Walk-outs were also the general reaction to Code Blue, Urszula Antoniak’s dark, chilling drama about a middle-aged, emotionally sealed-off nurse, played by a disturbingly excellent Bien de Moor. Afraid of intimacy, she ultimately gives in to a dangerous and overwhelming longing as she engages with a neighbour after they witness a crime. It didn’t help that the director’s notes gave warning that Antoniak’s intention was to make her audience uncomfortable. However, everyone who managed to sit through the thoroughly compelling 81 minutes of one woman’s desperate struggle to connect to the world around her left the cinema safe in the knowledge that Antoniak clearly is a talent to watch.
There were, of course, a number of established directors on view, and among them Terrence Malick gave us one of the most enigmatic, yet ambivalent films of the competition. Much has been said about The Tree of Life since the very first press screening, and even more so after the film received the Palme d’Or at the end of the festival. However, there were other films in the Official Selection that deserve a mention here, and I don’t mean Lynne Ramsay’s eagerly anticipated but ultimately disappointing We Need to Talk about Kevin, or Lars von Trier’s latest offering, Melancholia, which, sadly, I missed. One of the most intriguing and endlessly disquieting films I did see was first-time Austrian filmmaker Markus Schleinzer’s Michael, about the everyday life of an outwardly normal paedophile who keeps a little boy imprisoned in his basement. Featuring great performances and giving a real sense of how bizarrely ordinary the situation appears to this couple, the film neither judges nor dismisses its central figure. Instead, Michael builds on small, often uneventful, yet subtly affecting scenes that progress towards an appropriately restrained climax. Schleinzer isn’t afraid of throwing in some well-placed moments of humour and irony in what turns out to be a deftly crafted, intelligent thriller that conveys a quiet, visceral intensity similar to Michael Haneke’s early masterpieces.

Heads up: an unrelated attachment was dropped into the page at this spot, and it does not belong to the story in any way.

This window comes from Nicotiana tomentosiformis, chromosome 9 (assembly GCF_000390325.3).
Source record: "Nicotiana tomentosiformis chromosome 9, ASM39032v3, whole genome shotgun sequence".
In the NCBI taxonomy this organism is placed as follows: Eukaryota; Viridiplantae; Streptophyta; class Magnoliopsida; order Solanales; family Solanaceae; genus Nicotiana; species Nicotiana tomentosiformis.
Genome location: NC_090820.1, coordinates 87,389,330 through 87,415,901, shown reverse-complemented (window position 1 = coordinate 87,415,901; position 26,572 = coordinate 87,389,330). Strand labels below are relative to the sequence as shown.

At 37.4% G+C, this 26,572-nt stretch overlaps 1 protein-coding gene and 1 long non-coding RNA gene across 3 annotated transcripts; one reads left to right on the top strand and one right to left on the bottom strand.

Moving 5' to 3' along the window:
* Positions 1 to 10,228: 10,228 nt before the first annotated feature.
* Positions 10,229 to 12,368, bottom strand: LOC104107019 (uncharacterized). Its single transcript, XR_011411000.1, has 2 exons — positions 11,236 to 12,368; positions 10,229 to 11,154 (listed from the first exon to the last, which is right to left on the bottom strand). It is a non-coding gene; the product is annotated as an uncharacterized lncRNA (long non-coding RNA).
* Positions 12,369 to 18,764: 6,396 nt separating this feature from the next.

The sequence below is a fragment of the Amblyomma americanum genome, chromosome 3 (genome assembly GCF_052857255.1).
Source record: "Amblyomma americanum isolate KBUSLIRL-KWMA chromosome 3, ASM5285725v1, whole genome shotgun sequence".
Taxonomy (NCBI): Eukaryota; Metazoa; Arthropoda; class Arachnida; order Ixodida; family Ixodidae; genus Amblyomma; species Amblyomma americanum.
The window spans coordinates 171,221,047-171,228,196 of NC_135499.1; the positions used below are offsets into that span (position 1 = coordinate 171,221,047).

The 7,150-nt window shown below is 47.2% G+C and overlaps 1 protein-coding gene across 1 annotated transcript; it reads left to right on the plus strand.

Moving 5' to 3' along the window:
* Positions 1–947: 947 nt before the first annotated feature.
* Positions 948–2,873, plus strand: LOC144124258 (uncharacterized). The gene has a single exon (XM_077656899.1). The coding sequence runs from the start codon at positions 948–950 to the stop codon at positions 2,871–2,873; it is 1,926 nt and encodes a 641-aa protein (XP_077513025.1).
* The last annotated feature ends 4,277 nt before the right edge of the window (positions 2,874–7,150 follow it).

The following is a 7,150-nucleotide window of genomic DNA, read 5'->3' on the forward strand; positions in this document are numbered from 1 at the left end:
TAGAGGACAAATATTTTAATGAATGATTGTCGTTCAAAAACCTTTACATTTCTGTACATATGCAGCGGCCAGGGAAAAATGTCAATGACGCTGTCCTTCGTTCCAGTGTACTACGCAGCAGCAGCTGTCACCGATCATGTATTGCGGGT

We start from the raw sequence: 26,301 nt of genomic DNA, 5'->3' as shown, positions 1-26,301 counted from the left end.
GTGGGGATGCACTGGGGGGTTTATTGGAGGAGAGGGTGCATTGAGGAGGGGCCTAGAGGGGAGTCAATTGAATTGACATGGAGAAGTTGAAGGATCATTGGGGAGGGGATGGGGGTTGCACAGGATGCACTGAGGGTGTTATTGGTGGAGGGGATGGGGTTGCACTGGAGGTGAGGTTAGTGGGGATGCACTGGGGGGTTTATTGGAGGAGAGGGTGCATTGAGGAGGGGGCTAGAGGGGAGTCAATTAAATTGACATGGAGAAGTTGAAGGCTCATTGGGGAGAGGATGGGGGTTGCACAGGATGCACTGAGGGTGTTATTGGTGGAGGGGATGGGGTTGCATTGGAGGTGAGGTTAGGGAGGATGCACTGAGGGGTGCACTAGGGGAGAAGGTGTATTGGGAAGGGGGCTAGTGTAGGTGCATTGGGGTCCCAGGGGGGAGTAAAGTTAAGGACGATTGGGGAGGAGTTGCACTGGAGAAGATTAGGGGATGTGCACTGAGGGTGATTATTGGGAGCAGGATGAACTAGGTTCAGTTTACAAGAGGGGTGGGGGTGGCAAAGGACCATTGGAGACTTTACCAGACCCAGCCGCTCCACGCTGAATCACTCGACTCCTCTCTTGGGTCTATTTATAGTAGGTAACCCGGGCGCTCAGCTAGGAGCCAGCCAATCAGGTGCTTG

While the Un Certain Regard section was patchy, there was more room for excitement and an overall much stronger selection than last year (although in retrospect that didn’t seem difficult to achieve). Nonetheless, it has to be said that although Gus Van Sant’s Restless, which headlined the section, might go down in history as a guilty pleasure for some critics, it certainly didn’t live up to its expectations for most of us. By contrast, Miss Bala, Mexican director Gerardo Naranjo’s follow-up to I’m Gonna Explode, was an unexpectedly sophisticated, yet thrilling drug-related crime drama, despite the fact that it was slightly overlong. Also worthy of note was Oslo, August 31 by Norwegian filmmaker Joachim Trier, whose debut feature Reprise impressed me five years ago. Vaguely inspired by Pierre Drieu La Rochelle’s 1931 novel Le feu follet, Trier’s second feature feels much more mature, not only because of the time that’s passed, or the film’s melancholic subject matter: a day in the life of recovering drug addict Anders (Anders Danielsen Lie), who is only two weeks away from leaving rehab and re-entering the real world. In fact, with the help of cinematographer Jakob Ihre, who has done a brilliant job painting a haunting portrait of Oslo in early autumn, Trier has pulled together a curious and skilful blend of gloomy, slow-burning art-house lyricism and a raw, intense character study to form an accomplished whole.
No film, however, weirdly enthralled and puzzled me as much as Sion Sono’s latest offering, Guilty of Romance, which screened in the Directors’ Fortnight section. Divided into five chapters, the film focuses on three main characters: Izumi, an unsatisfied, bourgeois housewife who is diving in and out of forbidden worlds of sexual pleasure; Kazuko, a married, lower-middle-class cop; and Mitsuko, a highbrow professor by day who turns into an uninhibited prostitute by night. All three become dangerously involved in the mysterious murder case that Kazuko is called in to investigate. In spirit, Guilty of Romance seems closest to the extravagant Love Exposure, although visually and rhythmically it is very much of a piece with all his work so far. Cruel, darkly funny, dazzlingly imaginative, flagrantly absurd and strongly compelling, Guilty of Romance remains an exaggerated conceit, but one I’d happily see again.